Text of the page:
The last big impact experienced by Earth occurred 65-million-year ago in Chicxulub, the Yucatan peninsula (southeastern Mexico) and doomed the world of the dinosaurs. If a similar asteroid would shock again with our planet, our very existence would be menaced.
Smaller asteroids frequently hit Earth. For instance, the Tunguska explosion from 1908 devastated an area bigger than that of Greater London. The effects could vary from major modifications on the Earth's crust to huge quakes, tsunamis and reactivated volcanoes. In fact, this may happen soon. Apophis will miss the Blue Planet in 2029 just by 100,000 miles (160,000 km), but it could hit us when it swings by in 2036. The main reason for concern because of the asteroid is for April 13, 2029, when it will approach enough the Earth to be deflected in its orbit. If said deflection makes it pass through a particular space point (keyhole), a 600 m (2,000 ft) space patch, it will impact the Earth on its next passage, in 2036, with a chance of 1 in 5,500.
Dumitru Prunariu, a Romanian astronaut who is a member of the international team that will propose an intervention plan in the case of an impact with an asteroid to the UN Security Council, explained some of these possible effects. The commission reunited last week in Costa Rica.
"We do not have the capacity to prevent such an event, but we can forecast an eventual impact, by many years before it actually occurs. NASA says the Apophis won't reach the level of the geostationary satellites. Such an impact could head the asteroid towards the Earth. Worst case scenario, Apophis enters the Earth above Siberia, crosses the Pacific, and the maximum possibility of impact would be in the Pacific-Central America area, close to the impact site of the asteroid that finished off the dinosaurs. Apophis has a diameter of about 320 m (1,066 ft). In case of impact in the Pacific, it would cause a huge tsunami that would wipe out California but, if it falls on the continent, the damages would be even higher," Prunariu told the Romanian newspaper "Gardianul".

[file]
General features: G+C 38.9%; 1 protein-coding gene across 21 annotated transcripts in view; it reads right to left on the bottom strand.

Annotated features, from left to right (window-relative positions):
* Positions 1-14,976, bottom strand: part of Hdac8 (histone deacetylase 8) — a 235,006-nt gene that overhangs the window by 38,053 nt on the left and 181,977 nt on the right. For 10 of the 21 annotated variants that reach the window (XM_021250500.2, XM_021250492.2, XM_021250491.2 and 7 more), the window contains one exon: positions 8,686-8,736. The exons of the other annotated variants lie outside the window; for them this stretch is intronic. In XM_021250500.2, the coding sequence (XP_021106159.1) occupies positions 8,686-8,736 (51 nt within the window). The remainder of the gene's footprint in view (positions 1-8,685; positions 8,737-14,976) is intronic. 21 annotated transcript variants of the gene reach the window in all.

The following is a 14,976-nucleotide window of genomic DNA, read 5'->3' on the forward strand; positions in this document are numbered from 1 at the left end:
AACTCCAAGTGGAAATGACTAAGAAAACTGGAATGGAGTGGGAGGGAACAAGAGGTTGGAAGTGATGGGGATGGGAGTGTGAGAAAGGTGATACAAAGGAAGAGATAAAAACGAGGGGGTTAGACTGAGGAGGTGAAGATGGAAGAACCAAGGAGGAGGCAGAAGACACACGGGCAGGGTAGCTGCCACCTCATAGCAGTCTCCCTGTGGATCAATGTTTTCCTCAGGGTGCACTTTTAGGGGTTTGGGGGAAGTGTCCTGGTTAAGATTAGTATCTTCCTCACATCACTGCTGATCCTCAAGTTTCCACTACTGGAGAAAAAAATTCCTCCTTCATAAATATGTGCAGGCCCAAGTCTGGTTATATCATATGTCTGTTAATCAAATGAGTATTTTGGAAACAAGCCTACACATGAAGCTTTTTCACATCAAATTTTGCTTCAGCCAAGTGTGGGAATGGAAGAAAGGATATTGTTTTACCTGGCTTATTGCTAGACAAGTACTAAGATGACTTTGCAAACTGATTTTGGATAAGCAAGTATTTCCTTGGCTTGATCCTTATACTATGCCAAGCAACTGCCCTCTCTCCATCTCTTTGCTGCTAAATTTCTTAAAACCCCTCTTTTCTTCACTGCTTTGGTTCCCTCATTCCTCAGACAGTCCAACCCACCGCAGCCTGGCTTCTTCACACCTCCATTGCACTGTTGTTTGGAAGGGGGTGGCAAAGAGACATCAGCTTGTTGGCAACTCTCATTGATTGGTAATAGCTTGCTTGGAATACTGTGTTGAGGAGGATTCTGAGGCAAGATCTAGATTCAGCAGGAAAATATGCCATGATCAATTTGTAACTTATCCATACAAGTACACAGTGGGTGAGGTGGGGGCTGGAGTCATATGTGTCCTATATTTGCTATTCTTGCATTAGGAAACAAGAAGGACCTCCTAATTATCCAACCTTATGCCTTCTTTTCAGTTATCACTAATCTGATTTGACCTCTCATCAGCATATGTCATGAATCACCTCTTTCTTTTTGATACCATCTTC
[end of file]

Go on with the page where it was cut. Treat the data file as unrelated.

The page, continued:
"An asteroid with a diameter of 0.5-1 km (0.3-0.6 mi) could finish life on Earth. At this size, the impact would break the terrestrial crust until the magma zone. A hole of hundreds meters would release gases at temperatures of thousands degrees Celsius, evaporating the oceans, and a large cloud of hot gases would surround the Earth, killing vegetation and any life form, just like in the case of an atomic war. Such an impact could also tear apart a piece of our planet, in the same way that the Moon appeared," explained Prunariu.
As expected, humankind is not ready for such an event.
"There is a working group making calculations in order to forecast the impact. We are analyzing all the sky objects approaching the Earth. Intervention scenarios are being made, involving personalities from various fields, including juridical, social or psychological. A document will be analyzed by the General Meeting of the UN and it will include responsibilities and possible measures to be taken by mankind. The measures must be taken years before the asteroid reaches the neighborhoods of Earth. Prevention measures include the development of displacement technologies to the asteroid and deviation of its orbit. The best solution would be spaceships endowed with engines working on non-conventional energies. At the moment, plasma engines, 10 times more powerful than conventional ones, are in development. One solution would be that of the ship entering in contact with the asteroid and pushing it, thus changing its trajectory or exerting a gravitational influence on it. In order to achieve this, the ship should have a weight of a least several tens of tonnes," added Prunariu.